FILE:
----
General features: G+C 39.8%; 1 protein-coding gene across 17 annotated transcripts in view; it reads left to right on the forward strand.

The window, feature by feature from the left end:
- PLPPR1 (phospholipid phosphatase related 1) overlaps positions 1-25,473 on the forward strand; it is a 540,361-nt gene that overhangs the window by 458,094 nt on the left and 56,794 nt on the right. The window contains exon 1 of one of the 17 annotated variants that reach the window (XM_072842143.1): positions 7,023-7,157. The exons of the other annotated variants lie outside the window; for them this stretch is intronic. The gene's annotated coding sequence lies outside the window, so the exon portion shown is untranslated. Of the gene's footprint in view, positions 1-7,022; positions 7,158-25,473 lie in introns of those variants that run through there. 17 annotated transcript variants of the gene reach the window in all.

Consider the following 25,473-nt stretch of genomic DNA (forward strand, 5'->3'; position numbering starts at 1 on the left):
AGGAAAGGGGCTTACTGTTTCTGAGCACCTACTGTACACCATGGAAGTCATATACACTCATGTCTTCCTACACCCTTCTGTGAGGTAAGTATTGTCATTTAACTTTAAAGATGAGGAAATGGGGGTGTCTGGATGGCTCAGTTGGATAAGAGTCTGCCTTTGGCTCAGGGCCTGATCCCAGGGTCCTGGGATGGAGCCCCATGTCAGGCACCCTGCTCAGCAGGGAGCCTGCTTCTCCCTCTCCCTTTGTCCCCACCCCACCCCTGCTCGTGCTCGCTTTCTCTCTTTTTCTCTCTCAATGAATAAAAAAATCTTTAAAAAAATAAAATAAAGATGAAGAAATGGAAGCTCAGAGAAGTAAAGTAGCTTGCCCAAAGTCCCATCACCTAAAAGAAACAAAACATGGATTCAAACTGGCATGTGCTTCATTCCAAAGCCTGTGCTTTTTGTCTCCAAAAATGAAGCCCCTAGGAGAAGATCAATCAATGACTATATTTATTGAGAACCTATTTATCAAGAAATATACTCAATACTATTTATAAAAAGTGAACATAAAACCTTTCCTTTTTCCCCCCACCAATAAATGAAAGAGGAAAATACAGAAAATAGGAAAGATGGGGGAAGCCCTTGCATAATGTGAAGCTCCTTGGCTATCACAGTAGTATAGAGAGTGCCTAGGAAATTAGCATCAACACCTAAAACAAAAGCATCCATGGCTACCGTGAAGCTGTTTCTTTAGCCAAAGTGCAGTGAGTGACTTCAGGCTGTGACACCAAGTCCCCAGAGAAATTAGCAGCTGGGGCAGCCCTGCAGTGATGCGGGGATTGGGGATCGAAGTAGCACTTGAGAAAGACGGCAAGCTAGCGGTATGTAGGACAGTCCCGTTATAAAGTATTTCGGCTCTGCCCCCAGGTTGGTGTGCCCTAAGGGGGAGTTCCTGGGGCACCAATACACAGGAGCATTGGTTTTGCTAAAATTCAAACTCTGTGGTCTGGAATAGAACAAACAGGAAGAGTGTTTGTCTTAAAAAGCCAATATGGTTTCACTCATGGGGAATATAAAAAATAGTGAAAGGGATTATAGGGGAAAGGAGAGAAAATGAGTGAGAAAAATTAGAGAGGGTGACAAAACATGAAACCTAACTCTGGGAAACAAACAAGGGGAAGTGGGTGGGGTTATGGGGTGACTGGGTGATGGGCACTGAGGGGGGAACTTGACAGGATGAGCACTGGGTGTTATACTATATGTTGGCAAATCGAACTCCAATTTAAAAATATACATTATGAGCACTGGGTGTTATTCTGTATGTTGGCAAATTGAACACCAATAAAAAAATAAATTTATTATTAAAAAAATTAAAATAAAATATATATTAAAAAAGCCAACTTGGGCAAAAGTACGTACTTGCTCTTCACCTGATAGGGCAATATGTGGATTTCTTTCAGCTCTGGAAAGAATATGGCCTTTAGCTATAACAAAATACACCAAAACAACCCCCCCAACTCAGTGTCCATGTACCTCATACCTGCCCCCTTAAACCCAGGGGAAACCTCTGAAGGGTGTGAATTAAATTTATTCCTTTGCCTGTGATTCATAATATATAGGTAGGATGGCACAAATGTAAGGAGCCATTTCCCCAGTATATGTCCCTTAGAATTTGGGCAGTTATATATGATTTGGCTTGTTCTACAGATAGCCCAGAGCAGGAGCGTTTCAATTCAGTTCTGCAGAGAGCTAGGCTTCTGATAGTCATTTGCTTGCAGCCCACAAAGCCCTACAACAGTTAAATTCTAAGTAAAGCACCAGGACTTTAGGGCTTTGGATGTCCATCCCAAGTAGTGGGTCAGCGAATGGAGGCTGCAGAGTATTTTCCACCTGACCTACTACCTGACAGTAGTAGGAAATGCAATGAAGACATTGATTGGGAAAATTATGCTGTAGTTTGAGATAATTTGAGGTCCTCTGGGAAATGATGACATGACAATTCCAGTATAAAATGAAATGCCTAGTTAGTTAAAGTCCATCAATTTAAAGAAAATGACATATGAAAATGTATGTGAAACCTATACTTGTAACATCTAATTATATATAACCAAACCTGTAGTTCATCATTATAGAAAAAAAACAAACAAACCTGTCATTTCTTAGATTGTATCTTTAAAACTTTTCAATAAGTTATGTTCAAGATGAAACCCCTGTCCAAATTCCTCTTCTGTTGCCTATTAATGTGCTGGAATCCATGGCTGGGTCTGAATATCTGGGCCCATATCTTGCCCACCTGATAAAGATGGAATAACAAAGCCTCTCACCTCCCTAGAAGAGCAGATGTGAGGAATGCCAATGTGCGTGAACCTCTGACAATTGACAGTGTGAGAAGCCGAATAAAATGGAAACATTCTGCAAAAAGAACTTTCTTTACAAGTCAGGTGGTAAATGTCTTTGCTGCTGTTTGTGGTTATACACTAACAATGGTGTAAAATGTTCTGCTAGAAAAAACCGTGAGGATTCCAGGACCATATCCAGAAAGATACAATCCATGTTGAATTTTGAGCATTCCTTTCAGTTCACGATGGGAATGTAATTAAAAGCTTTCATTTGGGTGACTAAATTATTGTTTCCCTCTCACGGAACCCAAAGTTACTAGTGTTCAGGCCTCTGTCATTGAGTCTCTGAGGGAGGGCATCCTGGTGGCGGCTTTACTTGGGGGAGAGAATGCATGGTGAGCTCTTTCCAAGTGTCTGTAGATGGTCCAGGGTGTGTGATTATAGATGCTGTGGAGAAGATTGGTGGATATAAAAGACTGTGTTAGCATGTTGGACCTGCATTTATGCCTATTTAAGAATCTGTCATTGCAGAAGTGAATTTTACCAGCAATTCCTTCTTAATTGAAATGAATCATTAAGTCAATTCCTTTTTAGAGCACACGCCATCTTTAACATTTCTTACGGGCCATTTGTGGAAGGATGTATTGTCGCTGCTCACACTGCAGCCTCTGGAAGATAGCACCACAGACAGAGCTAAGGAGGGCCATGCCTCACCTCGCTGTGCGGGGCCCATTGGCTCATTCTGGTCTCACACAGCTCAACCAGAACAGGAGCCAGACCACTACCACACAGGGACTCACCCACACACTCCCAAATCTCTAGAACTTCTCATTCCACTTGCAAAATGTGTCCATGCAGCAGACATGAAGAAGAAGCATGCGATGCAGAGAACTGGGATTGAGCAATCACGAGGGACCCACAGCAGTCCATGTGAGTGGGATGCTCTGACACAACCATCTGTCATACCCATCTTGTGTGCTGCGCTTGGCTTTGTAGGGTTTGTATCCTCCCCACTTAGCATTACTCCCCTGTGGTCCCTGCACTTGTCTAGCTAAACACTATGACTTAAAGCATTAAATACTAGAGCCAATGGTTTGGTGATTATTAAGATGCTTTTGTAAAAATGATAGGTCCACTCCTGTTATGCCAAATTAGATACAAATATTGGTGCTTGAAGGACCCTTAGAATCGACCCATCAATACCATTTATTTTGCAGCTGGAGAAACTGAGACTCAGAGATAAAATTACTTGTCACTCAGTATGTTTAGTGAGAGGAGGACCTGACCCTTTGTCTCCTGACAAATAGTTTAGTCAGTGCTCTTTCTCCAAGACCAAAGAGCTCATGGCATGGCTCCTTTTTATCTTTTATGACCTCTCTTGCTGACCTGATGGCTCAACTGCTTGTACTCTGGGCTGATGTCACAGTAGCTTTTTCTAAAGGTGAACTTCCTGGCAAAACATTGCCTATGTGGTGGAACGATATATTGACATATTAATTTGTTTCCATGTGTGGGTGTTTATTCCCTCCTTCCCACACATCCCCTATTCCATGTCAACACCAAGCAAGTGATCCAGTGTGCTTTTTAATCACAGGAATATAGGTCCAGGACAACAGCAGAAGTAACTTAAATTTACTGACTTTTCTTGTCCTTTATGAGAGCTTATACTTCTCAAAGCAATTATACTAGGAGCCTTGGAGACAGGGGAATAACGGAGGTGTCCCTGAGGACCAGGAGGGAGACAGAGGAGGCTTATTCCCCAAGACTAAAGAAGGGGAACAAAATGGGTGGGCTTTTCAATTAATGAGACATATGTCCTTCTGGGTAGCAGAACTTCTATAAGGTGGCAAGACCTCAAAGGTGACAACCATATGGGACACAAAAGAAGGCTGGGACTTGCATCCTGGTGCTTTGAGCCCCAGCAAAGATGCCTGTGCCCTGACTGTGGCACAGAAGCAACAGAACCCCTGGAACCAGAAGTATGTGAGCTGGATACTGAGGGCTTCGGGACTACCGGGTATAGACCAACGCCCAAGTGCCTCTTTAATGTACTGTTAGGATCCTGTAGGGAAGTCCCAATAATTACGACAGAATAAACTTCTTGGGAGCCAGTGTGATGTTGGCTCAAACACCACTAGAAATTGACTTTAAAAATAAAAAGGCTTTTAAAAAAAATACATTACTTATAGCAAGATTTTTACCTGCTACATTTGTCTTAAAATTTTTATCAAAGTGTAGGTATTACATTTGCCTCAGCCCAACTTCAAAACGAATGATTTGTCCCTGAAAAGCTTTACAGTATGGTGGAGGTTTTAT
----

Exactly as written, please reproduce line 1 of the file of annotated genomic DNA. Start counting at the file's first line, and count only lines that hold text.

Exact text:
General features: G+C 39.8%; 1 protein-coding gene across 17 annotated transcripts in view; it reads left to right on the forward strand.